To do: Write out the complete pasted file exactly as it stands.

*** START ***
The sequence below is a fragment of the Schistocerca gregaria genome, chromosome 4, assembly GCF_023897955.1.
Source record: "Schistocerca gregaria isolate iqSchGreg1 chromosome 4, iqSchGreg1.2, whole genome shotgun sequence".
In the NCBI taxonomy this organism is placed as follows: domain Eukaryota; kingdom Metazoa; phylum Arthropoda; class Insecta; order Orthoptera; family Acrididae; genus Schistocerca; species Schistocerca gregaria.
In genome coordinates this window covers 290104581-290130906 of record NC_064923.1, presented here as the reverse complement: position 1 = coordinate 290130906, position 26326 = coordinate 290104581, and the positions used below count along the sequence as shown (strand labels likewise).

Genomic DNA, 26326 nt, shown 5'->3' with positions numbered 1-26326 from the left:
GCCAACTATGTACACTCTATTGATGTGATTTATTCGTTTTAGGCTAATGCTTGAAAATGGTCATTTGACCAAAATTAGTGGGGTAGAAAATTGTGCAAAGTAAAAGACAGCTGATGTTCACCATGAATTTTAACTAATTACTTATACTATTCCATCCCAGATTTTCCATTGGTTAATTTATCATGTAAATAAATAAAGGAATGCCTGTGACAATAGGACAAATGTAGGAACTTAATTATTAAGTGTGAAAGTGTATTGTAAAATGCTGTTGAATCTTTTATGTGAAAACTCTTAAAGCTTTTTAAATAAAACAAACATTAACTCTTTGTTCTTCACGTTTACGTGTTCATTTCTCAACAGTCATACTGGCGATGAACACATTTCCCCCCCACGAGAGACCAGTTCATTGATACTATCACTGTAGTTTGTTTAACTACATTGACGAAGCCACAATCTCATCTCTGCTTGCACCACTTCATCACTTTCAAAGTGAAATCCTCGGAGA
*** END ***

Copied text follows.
The sequence below is a fragment of the Schistocerca gregaria genome, chromosome 4, assembly GCF_023897955.1.
Source record: "Schistocerca gregaria isolate iqSchGreg1 chromosome 4, iqSchGreg1.2, whole genome shotgun sequence".
In the NCBI taxonomy this organism is placed as follows: domain Eukaryota; kingdom Metazoa; phylum Arthropoda; class Insecta; order Orthoptera; family Acrididae; genus Schistocerca; species Schistocerca gregaria.
In genome coordinates this window covers 290104581-290130906 of record NC_064923.1, presented here as the reverse complement: position 1 = coordinate 290130906, position 26326 = coordinate 290104581, and the positions used below count along the sequence as shown (strand labels likewise).

Genomic DNA, 26326 nt, shown 5'->3' with positions numbered 1-26326 from the left:
GCCAACTATGTACACTCTATTGATGTGATTTATTCGTTTTAGGCTAATGCTTGAAAATGGTCATTTGACCAAAATTAGTGGGGTAGAAAATTGTGCAAAGTAAAAGACAGCTGATGTTCACCATGAATTTTAACTAATTACTTATACTATTCCATCCCAGATTTTCCATTGGTTAATTTATCATGTAAATAAATAAAGGAATGCCTGTGACAATAGGACAAATGTAGGAACTTAATTATTAAGTGTGAAAGTGTATTGTAAAATGCTGTTGAATCTTTTATGTGAAAACTCTTAAAGCTTTTTAAATAAAACAAACATTAACTCTTTGTTCTTCACGTTTACGTGTTCATTTCTCAACAGTCATACTGGCGATGAACACATTTCCCCCCCACGAGAGACCAGTTCATTGATACTATCACTGTAGTTTGTTTAACTACATTGACGAAGCCACAATCTCATCTCTGCTTGCACCACTTCATCACTTTCAAAGTGAAATCCTCGGAGA